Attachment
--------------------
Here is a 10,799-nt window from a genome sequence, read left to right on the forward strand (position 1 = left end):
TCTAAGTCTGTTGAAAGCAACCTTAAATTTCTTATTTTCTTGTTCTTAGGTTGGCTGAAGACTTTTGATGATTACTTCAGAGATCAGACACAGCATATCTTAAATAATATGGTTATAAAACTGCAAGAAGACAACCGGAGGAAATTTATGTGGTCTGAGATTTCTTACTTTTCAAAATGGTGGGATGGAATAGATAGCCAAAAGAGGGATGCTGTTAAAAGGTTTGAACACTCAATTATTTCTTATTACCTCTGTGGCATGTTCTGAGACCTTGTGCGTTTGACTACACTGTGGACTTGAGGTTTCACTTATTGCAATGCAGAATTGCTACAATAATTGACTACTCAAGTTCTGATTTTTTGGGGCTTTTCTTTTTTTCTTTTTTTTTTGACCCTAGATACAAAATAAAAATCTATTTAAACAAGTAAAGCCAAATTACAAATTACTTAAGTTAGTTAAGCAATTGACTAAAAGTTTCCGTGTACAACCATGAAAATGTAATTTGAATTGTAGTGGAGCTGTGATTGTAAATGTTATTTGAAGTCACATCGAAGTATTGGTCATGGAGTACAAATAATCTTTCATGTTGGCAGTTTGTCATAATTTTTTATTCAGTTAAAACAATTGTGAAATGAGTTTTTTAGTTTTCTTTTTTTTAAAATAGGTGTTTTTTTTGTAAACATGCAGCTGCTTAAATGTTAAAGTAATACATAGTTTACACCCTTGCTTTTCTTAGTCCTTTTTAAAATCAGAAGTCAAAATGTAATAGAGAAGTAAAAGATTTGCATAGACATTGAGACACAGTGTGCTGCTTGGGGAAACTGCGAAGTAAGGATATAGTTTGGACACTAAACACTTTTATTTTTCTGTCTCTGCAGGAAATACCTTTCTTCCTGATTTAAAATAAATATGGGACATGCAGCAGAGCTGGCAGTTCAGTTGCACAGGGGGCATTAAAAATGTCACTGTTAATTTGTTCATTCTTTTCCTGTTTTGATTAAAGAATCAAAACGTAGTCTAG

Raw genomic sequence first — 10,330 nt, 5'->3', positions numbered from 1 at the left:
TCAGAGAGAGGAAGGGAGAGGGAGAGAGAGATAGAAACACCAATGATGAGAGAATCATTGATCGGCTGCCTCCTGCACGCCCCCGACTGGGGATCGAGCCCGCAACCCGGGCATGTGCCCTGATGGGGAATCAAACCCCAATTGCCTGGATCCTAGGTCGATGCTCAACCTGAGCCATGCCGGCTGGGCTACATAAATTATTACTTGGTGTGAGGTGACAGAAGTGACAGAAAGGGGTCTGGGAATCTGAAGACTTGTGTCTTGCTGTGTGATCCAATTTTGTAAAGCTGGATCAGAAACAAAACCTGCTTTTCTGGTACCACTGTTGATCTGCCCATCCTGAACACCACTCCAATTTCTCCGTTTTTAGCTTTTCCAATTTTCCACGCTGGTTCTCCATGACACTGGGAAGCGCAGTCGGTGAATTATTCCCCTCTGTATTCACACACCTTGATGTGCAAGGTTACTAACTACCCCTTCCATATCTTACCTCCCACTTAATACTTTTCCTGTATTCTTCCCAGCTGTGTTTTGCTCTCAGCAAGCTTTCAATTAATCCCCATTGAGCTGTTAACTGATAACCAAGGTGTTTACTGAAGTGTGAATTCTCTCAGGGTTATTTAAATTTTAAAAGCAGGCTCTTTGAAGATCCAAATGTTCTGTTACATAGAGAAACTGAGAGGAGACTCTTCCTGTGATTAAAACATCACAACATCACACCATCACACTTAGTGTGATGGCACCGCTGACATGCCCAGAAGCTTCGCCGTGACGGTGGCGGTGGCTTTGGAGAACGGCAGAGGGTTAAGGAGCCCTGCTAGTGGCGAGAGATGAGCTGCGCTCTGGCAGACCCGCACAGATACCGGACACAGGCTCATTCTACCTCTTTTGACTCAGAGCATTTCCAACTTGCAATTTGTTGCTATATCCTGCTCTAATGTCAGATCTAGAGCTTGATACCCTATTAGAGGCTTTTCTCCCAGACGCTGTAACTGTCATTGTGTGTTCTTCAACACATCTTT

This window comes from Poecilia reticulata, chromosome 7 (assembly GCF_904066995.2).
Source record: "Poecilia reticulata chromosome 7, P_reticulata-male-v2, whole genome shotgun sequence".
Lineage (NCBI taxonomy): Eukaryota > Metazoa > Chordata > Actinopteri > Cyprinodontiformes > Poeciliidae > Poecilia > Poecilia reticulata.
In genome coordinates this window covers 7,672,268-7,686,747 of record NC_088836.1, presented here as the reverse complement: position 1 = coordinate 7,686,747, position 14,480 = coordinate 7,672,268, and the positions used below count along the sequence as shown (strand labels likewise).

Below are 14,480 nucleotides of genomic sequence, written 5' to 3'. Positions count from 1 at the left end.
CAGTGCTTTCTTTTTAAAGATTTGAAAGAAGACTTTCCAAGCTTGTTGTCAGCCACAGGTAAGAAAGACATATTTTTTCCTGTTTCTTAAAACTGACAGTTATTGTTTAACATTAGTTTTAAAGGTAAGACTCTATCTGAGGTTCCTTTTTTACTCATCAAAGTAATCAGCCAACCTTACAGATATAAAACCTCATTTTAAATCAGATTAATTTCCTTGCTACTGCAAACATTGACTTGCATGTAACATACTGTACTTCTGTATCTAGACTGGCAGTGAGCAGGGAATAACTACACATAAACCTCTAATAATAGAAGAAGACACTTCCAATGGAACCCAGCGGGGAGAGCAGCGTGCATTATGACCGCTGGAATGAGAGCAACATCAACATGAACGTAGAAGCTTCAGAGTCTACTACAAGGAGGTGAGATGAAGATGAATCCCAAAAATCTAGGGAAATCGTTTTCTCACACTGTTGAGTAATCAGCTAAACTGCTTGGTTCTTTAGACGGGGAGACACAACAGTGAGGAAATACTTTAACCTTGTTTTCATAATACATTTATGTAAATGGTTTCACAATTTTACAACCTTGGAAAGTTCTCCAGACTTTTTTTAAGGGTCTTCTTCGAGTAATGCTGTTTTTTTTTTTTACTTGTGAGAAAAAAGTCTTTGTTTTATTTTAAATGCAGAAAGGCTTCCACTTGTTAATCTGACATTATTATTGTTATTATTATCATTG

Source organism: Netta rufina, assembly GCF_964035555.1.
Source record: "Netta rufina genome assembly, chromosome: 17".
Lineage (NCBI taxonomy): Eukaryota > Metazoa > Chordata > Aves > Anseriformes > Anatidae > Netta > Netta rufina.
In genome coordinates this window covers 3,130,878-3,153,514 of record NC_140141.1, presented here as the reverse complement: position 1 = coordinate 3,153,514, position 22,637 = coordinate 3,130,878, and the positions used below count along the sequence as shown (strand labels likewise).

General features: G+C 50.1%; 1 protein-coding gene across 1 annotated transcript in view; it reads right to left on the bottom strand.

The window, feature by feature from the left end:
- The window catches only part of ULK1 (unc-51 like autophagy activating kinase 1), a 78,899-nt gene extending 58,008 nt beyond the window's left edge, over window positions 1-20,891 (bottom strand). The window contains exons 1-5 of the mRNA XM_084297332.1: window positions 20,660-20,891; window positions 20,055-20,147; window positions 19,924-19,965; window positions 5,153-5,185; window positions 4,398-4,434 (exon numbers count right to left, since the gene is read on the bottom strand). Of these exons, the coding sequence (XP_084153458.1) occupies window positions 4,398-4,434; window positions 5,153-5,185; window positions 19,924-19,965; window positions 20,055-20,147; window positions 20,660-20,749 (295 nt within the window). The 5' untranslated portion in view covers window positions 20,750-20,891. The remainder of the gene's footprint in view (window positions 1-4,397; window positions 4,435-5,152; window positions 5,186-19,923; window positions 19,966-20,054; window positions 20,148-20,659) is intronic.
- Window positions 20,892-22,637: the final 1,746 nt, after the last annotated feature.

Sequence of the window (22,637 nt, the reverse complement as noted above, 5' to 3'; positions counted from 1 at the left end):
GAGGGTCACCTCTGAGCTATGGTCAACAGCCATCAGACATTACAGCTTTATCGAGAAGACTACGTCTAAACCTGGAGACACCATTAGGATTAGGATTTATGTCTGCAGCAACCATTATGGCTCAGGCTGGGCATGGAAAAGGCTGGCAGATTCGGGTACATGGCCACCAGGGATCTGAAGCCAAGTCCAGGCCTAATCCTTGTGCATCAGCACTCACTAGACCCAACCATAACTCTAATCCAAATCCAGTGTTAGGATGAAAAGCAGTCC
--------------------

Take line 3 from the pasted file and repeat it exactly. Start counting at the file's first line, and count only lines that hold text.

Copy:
Raw genomic sequence first — 10,330 nt, 5'->3', positions numbered from 1 at the left: